An eye-opening experience can be a good thing, but it’s not if you spend as much time in Seattle’s Chinatown International District as I have. I’m not talking about occasionally driving through the neighborhood to pick up take out from a local restaurant and then zipping off to enjoy your hot yummy meal at home, which is certainly a nice way to be supportive of struggling businesses. I am talking about spending two hours just walking on the streets of Japantown to Little Saigon, and zig-zagging on foot along the sidewalks of Chinatown. I have done this for months: hit the pavement once a week during the evenings with a group of dedicated volunteers half my age, the CID Community Walk. Many of the all-volunteer crew walking the streets of the CID in yellow vests engaged with the increasing number of unsheltered people making their home on the streets of one of the last historic ethnic neighborhoods in Seattle.
The unsheltered folks encountered by the CID Community Walk, have pitched their tents mainly under the freeway overpass along S. Jackson St. and S. King St. and have overtaken a community parking lot. Our group has distributed bottled water, snacks, socks and any number of care kits during these nightly walks to people that inhabit the encampments. What we’ve found during our interactions with this transient population is a real need for an organized effort by the City to provide services and to find a safe place for them.
These are neglected people living in deplorable conditions, scraping by day by day, all deserving of attention and health services. It is not a crime to be poor, to end up living on the streets from whatever unfortunate circumstances have brought them to that point. What is a “crime” is the City not seeing that the homeless are people, human beings. Not all that different than not recognizing that longtime residents, and owners and operators of ethnic businesses in the Chinatown International District are people too, both need and deserve the attention of the City.
The Seattle Chinatown International District is a neighborhood that has long been marginalized by the City. Decades ago, a freeway cut through the heart of the Asian neighborhood. Then the Kingdome and later two more stadiums were erected — none of these developments have truly benefited the neighborhood. Small ethnic businesses struggled to stay afloat during those years. Five years ago after the murder of community first responder Donnie Chin we saw the first wave of homeless encampments suddenly spring up. The CID back then faced serious health and safety hazards until the encampments were removed just before the Seafair parade.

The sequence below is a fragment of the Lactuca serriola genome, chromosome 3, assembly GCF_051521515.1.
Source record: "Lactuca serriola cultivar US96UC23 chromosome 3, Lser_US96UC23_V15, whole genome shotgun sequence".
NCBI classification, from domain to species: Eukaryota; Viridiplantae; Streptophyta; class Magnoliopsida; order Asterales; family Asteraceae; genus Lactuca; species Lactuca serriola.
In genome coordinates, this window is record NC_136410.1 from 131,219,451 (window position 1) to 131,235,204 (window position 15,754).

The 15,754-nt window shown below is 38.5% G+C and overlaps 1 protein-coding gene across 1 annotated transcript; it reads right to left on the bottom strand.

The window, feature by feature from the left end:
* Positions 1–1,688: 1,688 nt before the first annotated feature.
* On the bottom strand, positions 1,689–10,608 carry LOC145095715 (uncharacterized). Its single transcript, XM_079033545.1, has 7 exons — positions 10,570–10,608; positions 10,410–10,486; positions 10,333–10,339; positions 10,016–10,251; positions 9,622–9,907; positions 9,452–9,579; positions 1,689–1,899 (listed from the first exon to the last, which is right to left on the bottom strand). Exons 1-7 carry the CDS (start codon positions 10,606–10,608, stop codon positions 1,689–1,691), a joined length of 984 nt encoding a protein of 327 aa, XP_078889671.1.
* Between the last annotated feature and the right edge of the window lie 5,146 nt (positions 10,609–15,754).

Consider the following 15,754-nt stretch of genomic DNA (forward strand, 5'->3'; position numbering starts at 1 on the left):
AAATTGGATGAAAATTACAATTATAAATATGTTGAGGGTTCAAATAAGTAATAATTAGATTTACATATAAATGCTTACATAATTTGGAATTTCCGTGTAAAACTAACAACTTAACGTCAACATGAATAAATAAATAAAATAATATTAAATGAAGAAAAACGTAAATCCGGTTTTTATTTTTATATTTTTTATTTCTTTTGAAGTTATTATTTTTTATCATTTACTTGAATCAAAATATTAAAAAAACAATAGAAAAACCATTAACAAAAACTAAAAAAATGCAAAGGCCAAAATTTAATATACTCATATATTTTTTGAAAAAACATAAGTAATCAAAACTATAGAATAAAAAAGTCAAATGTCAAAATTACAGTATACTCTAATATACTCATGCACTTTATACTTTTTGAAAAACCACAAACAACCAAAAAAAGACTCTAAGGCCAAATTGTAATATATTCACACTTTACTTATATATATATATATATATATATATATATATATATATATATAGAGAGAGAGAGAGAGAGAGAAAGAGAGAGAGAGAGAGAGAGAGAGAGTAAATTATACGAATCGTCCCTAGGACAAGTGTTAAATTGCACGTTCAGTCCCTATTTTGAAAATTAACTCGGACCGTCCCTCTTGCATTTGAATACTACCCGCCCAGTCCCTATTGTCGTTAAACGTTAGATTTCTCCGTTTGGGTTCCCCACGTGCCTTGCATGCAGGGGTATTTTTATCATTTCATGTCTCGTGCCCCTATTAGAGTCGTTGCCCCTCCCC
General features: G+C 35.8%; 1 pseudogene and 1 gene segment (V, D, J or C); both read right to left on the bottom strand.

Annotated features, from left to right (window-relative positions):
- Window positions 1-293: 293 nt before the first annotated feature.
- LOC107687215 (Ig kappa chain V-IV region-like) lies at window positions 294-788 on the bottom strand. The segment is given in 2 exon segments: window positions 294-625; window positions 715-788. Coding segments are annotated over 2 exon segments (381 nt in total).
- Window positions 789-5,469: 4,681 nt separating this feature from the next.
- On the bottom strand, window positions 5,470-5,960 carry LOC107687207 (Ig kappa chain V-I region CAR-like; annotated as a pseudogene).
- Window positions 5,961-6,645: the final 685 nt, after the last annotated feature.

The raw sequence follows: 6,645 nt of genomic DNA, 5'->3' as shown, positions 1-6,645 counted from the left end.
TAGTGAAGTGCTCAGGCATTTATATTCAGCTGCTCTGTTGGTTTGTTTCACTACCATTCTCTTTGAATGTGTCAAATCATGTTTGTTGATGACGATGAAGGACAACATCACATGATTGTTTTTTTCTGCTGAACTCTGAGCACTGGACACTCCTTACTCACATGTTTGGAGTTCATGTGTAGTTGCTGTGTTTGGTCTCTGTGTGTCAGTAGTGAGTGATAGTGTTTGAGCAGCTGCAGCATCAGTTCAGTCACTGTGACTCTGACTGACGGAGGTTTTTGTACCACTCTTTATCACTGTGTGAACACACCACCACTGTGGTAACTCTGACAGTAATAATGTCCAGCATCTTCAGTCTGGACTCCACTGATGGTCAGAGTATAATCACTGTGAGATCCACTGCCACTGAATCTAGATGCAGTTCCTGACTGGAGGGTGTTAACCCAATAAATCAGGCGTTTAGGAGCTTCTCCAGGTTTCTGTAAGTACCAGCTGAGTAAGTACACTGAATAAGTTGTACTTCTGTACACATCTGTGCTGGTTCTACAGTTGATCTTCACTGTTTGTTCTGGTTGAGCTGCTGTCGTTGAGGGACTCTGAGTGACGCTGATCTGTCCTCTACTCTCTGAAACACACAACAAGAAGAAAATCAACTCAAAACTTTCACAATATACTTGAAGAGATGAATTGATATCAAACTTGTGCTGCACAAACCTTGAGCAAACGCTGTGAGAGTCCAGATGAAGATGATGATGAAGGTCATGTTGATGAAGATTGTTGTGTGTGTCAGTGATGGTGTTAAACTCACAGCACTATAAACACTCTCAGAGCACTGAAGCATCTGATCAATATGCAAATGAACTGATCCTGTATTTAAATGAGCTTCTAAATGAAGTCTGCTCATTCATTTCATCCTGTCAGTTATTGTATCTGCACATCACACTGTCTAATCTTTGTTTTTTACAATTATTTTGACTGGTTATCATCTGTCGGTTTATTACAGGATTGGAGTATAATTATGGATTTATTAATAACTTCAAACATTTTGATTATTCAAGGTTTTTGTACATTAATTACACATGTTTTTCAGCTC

The situation is worse now for the neighborhood. A combination of events since the start of 2020 has seriously impacted Chinatown ID. Racist attacks against businesses occurred at the onset of COVID 19 and continues today as people have avoided the area for fear of contacting the “Chinese Virus”, and then the shutdown happened. In late May as the Black Lives Matter protests began, demonstrators/rioters were funneled from downtown into the CID by the police, damaging neighborhood businesses further. Now locally owned businesses, having struggled during those times are having an even more difficult time because of the encampments — a real deterrent to anyone visiting the neighborhood to have to navigate their way through trash, needles and human waste. What I don’t see as much now in the neighborhood are Asian elders, families and little children out and about. Not a healthy situation for residents, businesses and workers who are employed in the area. And not a healthy situation for the unsheltered living in the encampments either.
My question is, WHY? Why is the Chinatown International District, a neighborhood already impacted from the effects of the pandemic and racism, not receiving help from the City to deal with this growing encampments currently in the CID? This would not be happening in affluent white neighborhoods like Laurelhurst, Magnolia or Madison Park.
The growing encampment / health hazard situation in Chinatown International District is dire. If businesses, and restaurants are forced to close down because no one wants to deal with the conditions in the CID it will no longer be a neighborhood that is the cultural home to the Asian community. The real eye opener is the inequity — how a prosperous city like Seattle can turn a blind eye to the needs of the marginalized impoverished unsheltered population as well as to continually treat the long neglected CID as a second class neighborhood.
I am asking Mayor Durkan and City Council members to join us on a walk in the CID. I believe that working together we can find a balance, work on a real plan for a solution that benefits both an ailing Asian historic neighborhood and the unsheltered population who need real services. Lip service is over. We need the City to respect the Chinatown International District and give our neighborhood the attention and care it deserves.